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Fact File

Shi'ites: Victims of extremism or discrimination
Shi'ites: Victims of extremism or discrimination


Ibrahim Zakzaky, a Muslim cleric born in Zaria, Kaduna, has been the leader of Nigeria’s Shiite population. His sermons and charismatic rhetoric drew followers, which prompted the formation of the Islamic Movement of Nigeria (IMN), supported by Iran.

Zakzaky is reported to draw his inspiration from the Iranian revolutionist and leader, the late Ayatollah Khomeini. “Nigeria must become wholly Islamic and Allah proclaimed Lord of the entire nation,” Zakzaky said in 1996. This kind of statement attracted Muslims to him, who were tired of corruption and repression under the military rule at the time.

Adel Assadinia, a former Iranian diplomat, claimed that the IMN was set up by and modeled on the Lebanese Hezbollah and that Iran provides the IMN with training “in guerrilla warfare: bomb-making, use of arms such as handguns, rifles and RPGs, and the manufacturing of bombs and hand grenades.” These claims raised some questions concerning the radicalisation of the sect, and a researcher in Ahmadu Bello University in Zaria, Isa, in an interview with BBC in 2012 compared the group’s movement to that of “a state within a state.”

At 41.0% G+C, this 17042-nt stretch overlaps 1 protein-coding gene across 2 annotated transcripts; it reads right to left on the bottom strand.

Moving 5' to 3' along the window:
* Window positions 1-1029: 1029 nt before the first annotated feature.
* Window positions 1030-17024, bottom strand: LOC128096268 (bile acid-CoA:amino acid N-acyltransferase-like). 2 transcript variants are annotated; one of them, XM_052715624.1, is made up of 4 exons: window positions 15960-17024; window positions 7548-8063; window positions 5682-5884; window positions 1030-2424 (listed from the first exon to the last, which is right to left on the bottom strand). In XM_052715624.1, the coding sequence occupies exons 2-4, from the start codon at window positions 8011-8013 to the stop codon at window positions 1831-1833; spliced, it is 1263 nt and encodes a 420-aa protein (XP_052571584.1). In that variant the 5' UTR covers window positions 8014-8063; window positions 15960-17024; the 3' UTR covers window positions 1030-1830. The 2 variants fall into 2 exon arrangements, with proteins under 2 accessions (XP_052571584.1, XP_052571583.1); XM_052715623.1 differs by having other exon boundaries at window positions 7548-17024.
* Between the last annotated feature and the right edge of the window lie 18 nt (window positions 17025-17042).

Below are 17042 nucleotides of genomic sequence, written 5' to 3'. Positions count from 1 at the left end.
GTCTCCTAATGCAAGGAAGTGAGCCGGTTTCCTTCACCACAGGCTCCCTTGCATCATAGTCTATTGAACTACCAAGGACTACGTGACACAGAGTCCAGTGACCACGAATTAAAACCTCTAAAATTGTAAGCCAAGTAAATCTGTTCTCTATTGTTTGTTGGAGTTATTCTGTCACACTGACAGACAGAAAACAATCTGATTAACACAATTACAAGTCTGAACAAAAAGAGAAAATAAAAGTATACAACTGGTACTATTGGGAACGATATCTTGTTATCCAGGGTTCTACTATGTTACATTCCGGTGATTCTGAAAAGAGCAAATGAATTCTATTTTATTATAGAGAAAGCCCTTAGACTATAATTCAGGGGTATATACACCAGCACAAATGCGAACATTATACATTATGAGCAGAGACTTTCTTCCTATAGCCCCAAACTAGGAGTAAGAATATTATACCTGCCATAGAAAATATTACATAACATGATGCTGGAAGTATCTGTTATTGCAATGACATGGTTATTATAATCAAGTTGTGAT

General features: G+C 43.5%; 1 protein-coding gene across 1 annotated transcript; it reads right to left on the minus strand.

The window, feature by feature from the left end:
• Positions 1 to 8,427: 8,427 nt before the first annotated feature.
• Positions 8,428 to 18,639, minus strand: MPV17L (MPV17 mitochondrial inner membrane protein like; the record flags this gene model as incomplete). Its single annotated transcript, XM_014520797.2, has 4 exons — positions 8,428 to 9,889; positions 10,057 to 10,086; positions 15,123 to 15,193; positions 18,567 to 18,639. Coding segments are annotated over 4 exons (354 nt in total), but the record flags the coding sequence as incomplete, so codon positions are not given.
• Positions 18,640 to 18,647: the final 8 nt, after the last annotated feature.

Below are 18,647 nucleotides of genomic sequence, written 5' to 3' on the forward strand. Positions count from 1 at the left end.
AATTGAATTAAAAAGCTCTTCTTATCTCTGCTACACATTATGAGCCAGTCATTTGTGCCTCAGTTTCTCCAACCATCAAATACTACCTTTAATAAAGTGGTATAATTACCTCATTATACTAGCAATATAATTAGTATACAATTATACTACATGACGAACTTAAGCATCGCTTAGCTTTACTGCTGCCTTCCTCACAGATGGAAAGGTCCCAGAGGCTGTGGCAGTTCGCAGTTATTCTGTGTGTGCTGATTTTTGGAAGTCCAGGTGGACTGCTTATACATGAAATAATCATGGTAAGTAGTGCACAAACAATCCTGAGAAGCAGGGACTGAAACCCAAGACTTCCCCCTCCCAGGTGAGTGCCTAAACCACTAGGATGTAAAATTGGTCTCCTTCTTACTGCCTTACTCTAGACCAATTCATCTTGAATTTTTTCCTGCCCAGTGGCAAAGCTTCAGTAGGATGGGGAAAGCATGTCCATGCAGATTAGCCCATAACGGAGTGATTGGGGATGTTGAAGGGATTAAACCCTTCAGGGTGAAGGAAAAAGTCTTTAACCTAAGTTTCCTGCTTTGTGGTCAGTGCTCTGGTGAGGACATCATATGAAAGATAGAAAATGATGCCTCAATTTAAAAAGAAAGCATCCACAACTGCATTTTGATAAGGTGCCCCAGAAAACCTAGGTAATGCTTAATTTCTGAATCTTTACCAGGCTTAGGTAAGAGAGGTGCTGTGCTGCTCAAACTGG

Shiite traditions have also led to widespread animosity from the Sunni. There were minor feuds between Shiites and Sunnis in Sokoto state, however, things escalated quickly when an anti-Shiite Imam in Northern Nigeria, Imam Umaru Danmaishiyya, was murdered by unknown men in 2007.

His death marked the beginning of Shiite vs. Sunni violence in Nigeria, with the Sokoto state government launching assaults on the Shiite groups in Sokoto, which in a particular incident, culminated in the destruction of their headquarters. As a result, the sect moved its headquarters to Zakzaky’s hometown in Zaria, Kaduna. Their headquarters, which was called “Husainiyya Baqiyatullah” has now, allegedly, been destroyed by the Nigerian Army.

Zakzaky claimed, in an interview with BBC in 2012, that he trained his men as guards, but that it is more “like teaching karate to the boy scouts.” His supporters also claim he is no supporter of violence. However, incidents involving the group in the last two years (coincidental, or not, with the rise of Boko Haram) seem to disparage those remarks. At least 33 Shia members were gunned down by the Nigerian army last year when fights broke out between the two groups during a Shiite procession.

Fact seems to suggest two possibilities- they are either victims of their extremism or victims of discrimination.

Source: BBC

Dec 02, 2016 0 


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